Richard Rudde was a mercer in Norwich who died in 1562.  His line continued as Alderman Rudd was recorded there in 1632 granting bread to the poor on Ash Wednesday.  In 1728 Burlingham Rudd from the nearby market town of Holt was convicted of stealing a horse and transported to South Carolina.

Later on, the name cropped up in villages around King’s Lynn such as Grimston.  The forebears of the Tory Cabinet Minister Amber Rudd were from this village.

Hugh Rudd came from a family wine merchant’s in Norwich, established by his grandfather there in 1851.  After World War One he moved to London and joined as a partner the famous London wine merchants Berry Brosin 1920.  Berry Bros subsequently became Berry Bros & Rudd.Two Rudd generations later Lizzy Rudd is the chairman of the company today.

There was also a Rudd outpost in Lancashire, mainly concentrated in Wigan and its suburbs Aspull and Ince-in-Makerfield.  The first record appears to be Mary Rudd who married Edmund Atherton in Wigan around 1605.  Joseph Rudd was reported at Ince-in-Makerfield in 1737.

.  The Rudds in Ireland generally came from England.

The most notable of them were the Rudds of Clone House in Wexford, dating all the way back to an Elizabethan soldier of fortune from Yorkshire, Anthony Rudd, who secured leases on the land there in 1593.  These Rudds became
powerful and influential landowners in the area.

“The difference in wealth and social standing the family held to others is reflected in their final resting place, being the only enclosed grave.  It is also the only boxed tomb within the graveyard, another attempt to distinguish themselves from others, even after death.”

Richard Rudd of the family fought at the Battle of Waterloo in 1815 and later involved himself in the South American Wars of Independence.  Anthony Rudd, a farmer, departed Wexford for Canada in 1816.  A Rudd family remained at Clone House until the early 1900’s.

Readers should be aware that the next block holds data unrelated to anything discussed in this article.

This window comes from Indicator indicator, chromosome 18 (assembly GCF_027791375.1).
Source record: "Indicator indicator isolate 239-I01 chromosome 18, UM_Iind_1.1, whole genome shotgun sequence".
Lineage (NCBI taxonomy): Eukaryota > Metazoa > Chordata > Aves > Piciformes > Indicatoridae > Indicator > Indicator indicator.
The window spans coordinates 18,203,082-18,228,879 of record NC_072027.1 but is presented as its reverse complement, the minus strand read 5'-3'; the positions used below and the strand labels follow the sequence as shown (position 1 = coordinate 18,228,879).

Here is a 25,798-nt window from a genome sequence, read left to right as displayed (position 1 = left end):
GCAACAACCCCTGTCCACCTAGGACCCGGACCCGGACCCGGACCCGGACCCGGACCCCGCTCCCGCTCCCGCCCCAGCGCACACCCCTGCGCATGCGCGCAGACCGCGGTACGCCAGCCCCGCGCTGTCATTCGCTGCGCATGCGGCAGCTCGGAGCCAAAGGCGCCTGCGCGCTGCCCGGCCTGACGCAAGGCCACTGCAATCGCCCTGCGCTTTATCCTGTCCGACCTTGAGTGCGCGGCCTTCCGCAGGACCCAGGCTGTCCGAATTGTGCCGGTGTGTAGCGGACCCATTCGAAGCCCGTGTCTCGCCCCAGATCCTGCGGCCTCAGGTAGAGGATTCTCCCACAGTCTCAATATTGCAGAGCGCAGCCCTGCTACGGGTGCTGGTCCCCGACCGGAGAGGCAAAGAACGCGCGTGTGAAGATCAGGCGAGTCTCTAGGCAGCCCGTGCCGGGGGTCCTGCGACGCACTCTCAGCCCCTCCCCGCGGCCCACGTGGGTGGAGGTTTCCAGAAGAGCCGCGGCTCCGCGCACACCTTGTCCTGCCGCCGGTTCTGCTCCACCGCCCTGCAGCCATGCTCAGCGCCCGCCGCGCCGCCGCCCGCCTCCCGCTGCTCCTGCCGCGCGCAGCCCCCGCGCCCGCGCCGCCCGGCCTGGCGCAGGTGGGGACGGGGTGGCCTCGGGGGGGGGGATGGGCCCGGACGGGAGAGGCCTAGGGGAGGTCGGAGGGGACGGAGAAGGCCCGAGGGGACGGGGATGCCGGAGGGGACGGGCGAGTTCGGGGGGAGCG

The Rudd name was also to be found in Dublin and in Roscrea and Templemore in Tipperary.  Norman Rudd’s 1992 book An Irish Rudd Family covered the various Rudds in Ireland.

.  There were three main early Rudd lines, from: 
  • Jonathan Rudd in Connecticut  
  • John Rudd in Virginia  
  • and Burlingham Rudd in South Carolina. 
Jonathan Rudd was probably in Connecticut by the year 1640.  There is no record on what ship he arrived, nor from where he came in England.  This is unfortunate in that he was perhaps the progenitor of the largest number of Rudds in America.

Jonathan, according to court records, was a bit of a lad in his early years before his marriage in Connecticut in 1647.  He was from then until his death in 1658 a man of some substance in Saybrook.  His descendants settled in either New London or Windham, Connecticut in the early 1700’s before moving away at the time of the Revolutionary War or after:  
  • Zebulon Rudd had moved to Dutchess county, New York by the 1770’s.  Descended from him was William B. Rudd, a general during the Civil War.  He was appointed Quartermaster of New York in 1889.